<body>
  <div data-bind="array">
    <div>
      <div data-bind="text>this</div>
    </div>
    <div>
      <div data-bind="text>that</div>
    </div>
    <div>
      <div data-bind="text>tother</div>
    </div>
  </div>
</body>

Note that the children of the element to which the array is bound are the elements to which each of the objects in the array are bound.

Classes

The classes binding allows you to add and remove CSS classes from elements. It requires an object containing callbacks named for the classes to be added or removed.

var viewModel = {

    myBinding: new Binding({
    
        classes: {
        
            enabled: function() { return false; },
            "first-item": function() { return true; }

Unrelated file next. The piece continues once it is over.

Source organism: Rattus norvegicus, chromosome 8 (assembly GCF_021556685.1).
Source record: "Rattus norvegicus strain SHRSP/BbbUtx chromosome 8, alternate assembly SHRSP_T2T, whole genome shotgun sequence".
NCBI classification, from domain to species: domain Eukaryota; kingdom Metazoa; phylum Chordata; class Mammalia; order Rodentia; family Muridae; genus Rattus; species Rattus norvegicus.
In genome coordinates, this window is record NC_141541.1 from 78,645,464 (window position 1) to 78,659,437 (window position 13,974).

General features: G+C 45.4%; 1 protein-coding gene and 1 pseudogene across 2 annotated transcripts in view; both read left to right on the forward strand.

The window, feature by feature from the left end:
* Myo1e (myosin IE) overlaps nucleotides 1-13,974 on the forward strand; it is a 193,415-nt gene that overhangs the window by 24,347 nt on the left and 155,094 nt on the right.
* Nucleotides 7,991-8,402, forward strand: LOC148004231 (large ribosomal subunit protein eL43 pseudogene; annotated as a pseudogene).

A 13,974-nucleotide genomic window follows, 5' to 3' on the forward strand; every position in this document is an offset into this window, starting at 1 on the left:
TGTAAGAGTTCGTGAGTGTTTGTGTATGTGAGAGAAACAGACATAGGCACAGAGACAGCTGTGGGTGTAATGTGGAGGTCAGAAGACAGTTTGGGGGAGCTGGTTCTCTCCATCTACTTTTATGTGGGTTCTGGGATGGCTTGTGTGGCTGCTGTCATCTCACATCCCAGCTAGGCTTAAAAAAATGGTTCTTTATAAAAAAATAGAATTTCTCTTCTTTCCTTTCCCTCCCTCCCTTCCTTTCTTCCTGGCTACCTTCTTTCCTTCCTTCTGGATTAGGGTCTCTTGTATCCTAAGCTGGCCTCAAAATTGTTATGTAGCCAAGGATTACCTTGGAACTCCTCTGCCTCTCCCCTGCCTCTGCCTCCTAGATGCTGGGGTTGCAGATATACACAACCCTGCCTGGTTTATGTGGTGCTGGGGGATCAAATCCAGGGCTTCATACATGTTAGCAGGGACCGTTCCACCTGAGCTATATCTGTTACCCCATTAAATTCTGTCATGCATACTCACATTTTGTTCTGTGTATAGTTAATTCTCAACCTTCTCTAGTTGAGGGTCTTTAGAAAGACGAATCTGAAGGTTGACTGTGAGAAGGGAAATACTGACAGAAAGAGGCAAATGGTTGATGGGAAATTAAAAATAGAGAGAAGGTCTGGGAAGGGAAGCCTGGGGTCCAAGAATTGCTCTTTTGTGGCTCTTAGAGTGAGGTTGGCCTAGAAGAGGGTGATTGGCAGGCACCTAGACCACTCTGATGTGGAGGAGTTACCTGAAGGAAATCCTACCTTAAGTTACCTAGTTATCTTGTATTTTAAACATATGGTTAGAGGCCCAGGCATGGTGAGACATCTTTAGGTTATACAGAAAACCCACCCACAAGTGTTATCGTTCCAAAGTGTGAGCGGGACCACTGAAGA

}
    });
};

new BindingRoot(viewModel);

Events

The events binding registers event handlers on an element.

var viewModel = {

    myBinding: new Binding({
    
        events: {
        
            change: function() { alert("Value changed!"); },
            keyup: function() { alert("Key was pressed!"); }
        }
    });
};

new BindingRoot(viewModel);

The Init, Update and Destroy bindings

In some cases the provided bindings will not cover all of the functionality of an application. When this is so the init, update and destroy bindings can be used to create custom bindings.

The init callback is called when the binding is bound to an element. Afterwards the init callback will not be called again for that element, but will be called if the binding is bound to a new element, each time passing the bound element as the first parameter. The update callback is called when the binding is first attached to an element and then again whenever one of its dependencies changes. The destroy callback is called when the binding is removed from an element.